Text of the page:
Expressive Arts and Design works well for children of all types but it is difficult for some children to access certain parts of it. Not all children can draw, not everyone enjoys exploring sound or texture, many children don’t like to dance or perform for others. Philosophy for Children could be used to encourage these areas in smaller groups if the question and methods are chosen carefully. As a lot of art (physical, musical and movement) is dependent on either interpretation or feeling, philosophy for children offers a new way to tap into these skills and abilities in a more structured way which may offer the predictability and security that creates a safe environment for less confident children to express themselves. Here are a few possible philosophical leads.
Exploring and Using Media and Materials Early Learning Goals
1. Children sing songs, make music and dance, and
experiment with ways of changing them.
2. They safely use and explore a variety of materials, tools and techniques, experimenting with colour, design, texture, form and
What makes a good song?
How does this song make you feel?
What does that song make you think of?
Would the world feel the same if there was no music?
What is music? Does this count as music? Why? Why not?
What is art?
Do you like this painting?
Is this art? (look at examples of ephemeral art)
Which textures do you like/hate? Why?
Being Imaginative Early Learning Goals
1. Children use what they have learnt about media and materials in original ways, thinking about uses and purposes.
2. They represent their own ideas, thoughts and feelings through design and technology, art, music, dance, role play and stories.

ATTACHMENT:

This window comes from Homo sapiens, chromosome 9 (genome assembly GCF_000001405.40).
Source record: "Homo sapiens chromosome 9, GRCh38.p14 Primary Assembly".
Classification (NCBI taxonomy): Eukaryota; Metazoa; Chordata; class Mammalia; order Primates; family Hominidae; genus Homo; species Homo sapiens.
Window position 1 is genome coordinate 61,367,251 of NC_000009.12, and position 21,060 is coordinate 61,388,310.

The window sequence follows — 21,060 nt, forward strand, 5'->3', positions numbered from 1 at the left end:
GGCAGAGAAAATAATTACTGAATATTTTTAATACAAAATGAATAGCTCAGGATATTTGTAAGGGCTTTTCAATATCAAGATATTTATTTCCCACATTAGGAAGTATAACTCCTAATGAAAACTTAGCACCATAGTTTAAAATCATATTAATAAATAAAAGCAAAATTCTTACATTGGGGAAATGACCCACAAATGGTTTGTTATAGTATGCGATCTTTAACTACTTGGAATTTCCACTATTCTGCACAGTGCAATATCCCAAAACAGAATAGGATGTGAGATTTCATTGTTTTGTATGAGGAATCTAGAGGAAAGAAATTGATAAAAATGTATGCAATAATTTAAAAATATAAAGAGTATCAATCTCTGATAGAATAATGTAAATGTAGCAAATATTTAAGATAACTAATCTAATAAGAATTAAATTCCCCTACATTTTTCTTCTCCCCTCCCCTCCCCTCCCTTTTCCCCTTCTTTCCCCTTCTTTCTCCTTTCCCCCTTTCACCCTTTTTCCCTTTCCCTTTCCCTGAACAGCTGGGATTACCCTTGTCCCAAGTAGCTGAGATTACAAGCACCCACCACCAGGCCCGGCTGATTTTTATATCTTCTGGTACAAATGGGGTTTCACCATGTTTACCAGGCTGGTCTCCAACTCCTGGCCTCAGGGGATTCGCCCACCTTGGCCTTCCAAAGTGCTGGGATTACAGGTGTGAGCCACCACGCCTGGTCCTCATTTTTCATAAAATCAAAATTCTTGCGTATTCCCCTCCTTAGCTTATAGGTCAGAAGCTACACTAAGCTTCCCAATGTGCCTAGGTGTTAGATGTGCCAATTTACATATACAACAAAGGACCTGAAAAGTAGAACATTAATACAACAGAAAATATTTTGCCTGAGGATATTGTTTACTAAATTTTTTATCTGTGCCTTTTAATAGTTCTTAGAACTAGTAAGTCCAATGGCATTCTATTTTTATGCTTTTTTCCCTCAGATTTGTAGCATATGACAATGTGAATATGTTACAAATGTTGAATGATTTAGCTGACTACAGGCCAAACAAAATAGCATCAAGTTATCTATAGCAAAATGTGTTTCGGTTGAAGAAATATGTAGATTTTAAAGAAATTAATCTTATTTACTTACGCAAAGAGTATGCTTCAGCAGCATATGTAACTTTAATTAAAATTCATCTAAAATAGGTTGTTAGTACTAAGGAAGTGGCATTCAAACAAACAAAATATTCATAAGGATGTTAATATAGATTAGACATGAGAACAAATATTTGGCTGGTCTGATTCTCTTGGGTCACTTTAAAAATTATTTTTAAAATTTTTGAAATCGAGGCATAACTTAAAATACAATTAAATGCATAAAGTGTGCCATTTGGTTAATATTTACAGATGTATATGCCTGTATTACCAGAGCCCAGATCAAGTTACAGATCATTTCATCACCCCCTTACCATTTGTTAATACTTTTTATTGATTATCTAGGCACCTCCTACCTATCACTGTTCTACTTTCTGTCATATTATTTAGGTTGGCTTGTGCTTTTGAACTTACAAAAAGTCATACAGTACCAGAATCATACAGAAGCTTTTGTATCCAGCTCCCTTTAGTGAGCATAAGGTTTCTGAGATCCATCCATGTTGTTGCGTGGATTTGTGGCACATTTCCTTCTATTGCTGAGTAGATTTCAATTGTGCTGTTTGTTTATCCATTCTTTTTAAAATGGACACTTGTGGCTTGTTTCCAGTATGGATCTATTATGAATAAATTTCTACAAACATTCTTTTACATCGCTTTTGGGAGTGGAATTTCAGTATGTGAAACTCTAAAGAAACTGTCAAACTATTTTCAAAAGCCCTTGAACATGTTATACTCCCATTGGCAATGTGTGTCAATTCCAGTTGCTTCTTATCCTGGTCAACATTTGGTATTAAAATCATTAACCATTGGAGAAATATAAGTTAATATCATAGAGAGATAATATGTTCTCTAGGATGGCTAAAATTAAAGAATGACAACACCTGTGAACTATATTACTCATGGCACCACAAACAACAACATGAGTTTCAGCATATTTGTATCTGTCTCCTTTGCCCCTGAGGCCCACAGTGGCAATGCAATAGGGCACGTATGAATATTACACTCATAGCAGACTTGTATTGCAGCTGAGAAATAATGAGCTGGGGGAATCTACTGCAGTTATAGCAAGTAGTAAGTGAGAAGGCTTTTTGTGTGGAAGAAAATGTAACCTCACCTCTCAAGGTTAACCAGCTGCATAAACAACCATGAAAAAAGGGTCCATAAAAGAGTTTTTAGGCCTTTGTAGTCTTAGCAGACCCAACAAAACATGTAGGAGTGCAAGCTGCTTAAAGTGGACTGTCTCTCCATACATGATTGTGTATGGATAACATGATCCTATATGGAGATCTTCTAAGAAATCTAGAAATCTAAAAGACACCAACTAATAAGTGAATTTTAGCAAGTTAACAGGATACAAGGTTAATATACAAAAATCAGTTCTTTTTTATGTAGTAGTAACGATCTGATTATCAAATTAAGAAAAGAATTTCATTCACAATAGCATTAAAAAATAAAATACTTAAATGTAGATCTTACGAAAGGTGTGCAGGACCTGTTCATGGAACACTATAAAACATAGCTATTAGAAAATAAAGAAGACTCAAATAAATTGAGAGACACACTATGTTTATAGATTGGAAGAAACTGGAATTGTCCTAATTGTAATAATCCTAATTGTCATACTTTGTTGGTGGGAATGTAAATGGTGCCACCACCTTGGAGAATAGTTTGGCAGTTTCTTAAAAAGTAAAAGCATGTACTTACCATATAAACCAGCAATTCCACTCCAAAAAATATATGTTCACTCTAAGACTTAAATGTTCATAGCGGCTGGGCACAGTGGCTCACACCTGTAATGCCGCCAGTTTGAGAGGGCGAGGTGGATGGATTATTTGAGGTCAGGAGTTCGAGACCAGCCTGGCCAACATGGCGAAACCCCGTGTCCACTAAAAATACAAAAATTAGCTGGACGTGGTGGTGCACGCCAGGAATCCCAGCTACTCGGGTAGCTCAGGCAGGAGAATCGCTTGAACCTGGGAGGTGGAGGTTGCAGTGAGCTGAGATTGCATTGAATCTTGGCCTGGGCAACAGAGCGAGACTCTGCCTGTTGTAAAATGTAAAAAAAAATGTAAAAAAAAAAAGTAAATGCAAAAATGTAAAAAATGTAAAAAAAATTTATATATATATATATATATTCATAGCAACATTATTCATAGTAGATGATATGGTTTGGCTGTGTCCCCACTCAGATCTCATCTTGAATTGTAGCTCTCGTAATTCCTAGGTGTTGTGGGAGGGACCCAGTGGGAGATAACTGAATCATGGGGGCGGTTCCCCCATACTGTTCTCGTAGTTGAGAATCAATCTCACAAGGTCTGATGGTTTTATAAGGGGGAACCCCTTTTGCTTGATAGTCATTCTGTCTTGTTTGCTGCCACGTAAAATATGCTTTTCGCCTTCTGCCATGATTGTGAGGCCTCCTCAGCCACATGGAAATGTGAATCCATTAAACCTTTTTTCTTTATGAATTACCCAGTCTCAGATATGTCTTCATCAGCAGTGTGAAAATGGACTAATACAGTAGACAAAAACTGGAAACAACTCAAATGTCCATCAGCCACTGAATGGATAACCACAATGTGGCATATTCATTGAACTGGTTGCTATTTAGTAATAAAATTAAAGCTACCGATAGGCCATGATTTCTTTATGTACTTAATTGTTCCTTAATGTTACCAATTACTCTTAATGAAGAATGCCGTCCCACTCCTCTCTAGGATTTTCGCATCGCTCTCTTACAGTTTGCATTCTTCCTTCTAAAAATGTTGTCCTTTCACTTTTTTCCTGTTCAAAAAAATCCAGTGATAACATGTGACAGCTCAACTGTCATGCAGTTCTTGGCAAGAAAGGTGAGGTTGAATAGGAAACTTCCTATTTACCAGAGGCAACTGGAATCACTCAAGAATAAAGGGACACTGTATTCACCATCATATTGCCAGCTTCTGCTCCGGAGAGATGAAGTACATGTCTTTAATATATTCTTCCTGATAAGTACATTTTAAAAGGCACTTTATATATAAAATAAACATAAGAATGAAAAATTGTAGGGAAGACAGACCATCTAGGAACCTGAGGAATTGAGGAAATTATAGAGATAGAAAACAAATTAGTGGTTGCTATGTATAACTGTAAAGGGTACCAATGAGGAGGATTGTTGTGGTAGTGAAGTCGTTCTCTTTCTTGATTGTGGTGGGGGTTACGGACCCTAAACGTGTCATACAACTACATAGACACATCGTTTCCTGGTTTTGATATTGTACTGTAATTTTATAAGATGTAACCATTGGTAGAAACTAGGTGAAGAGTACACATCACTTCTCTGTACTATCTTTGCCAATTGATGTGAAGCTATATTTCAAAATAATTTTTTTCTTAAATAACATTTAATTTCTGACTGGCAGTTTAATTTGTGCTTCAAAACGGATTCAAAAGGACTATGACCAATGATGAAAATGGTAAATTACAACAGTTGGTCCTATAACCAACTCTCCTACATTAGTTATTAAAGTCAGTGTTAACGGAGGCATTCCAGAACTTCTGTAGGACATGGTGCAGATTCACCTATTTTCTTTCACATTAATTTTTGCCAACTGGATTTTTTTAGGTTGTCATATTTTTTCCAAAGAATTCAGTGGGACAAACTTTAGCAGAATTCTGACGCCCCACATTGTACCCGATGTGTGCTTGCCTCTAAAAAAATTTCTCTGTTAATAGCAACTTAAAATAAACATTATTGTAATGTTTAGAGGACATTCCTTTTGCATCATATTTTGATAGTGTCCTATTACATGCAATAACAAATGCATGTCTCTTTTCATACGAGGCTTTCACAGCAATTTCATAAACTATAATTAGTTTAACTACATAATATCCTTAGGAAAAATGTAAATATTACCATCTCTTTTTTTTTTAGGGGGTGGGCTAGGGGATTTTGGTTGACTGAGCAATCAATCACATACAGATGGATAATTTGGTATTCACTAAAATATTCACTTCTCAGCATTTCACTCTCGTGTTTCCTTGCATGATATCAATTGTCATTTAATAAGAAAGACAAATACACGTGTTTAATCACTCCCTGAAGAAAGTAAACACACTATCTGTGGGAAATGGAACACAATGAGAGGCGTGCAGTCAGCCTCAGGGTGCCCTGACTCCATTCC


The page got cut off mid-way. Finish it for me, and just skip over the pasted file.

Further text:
How many ways could we use this? (box/ bottle/stick)
Can you represent ‘sad’ using dance/ colour/instruments/movement?
In role play get involved and add new situations and challenges.
This is a nice one to end on and, much like metaphysics and ethics, one which sits nicely in the Early Years. Philosophy of aesthetics is all about the arts. It dances through Literacy, Expressive Arts and Design and Physical Development.
It revels in the beauty of life, both the natural world and the man made one. It is all about the creation and appreciation of beauty in all it’s forms and is multisensory. It is equally at home outdoors as you cloud watch, pick up and appreciate autumn leaves, watch a ladybird, wonder at a spider’s web or decide which your favourite flower is; as it is indoors as you listen to music from some of the greatest composers, explore which sort of beat or dance brings you the greatest happiness or most calm and squish your fingers through every texture a typical pre-school messy area has to offer.
Here are some ways to introduce the philosophy of aesthetics to your classroom.
· Look at three famous paintings. Which do you like best and why?
· Listen to different pieces of music. How do they make you feel?
· How and why does music make us feel things?
· Do you like to listen to music with your eyes closed or open?
· What is beauty? It natural beauty or man made beauty the best?
· What is the point of ephemeral art?
· Are sculptures better than paintings because you can feel them?
· Is a painting done by a famous painter more important than a painting done by someone in our class?
· Can maths be beautiful?
Miss Magical Mess is a pre-school teacher and P4C Level 2B facilitator. After a shaky start as a P4C facilitator (P4C with 3 year olds... are you kidding?) Miss Magical Mess created her own approach to P4C and enquiry model and is now a big fan.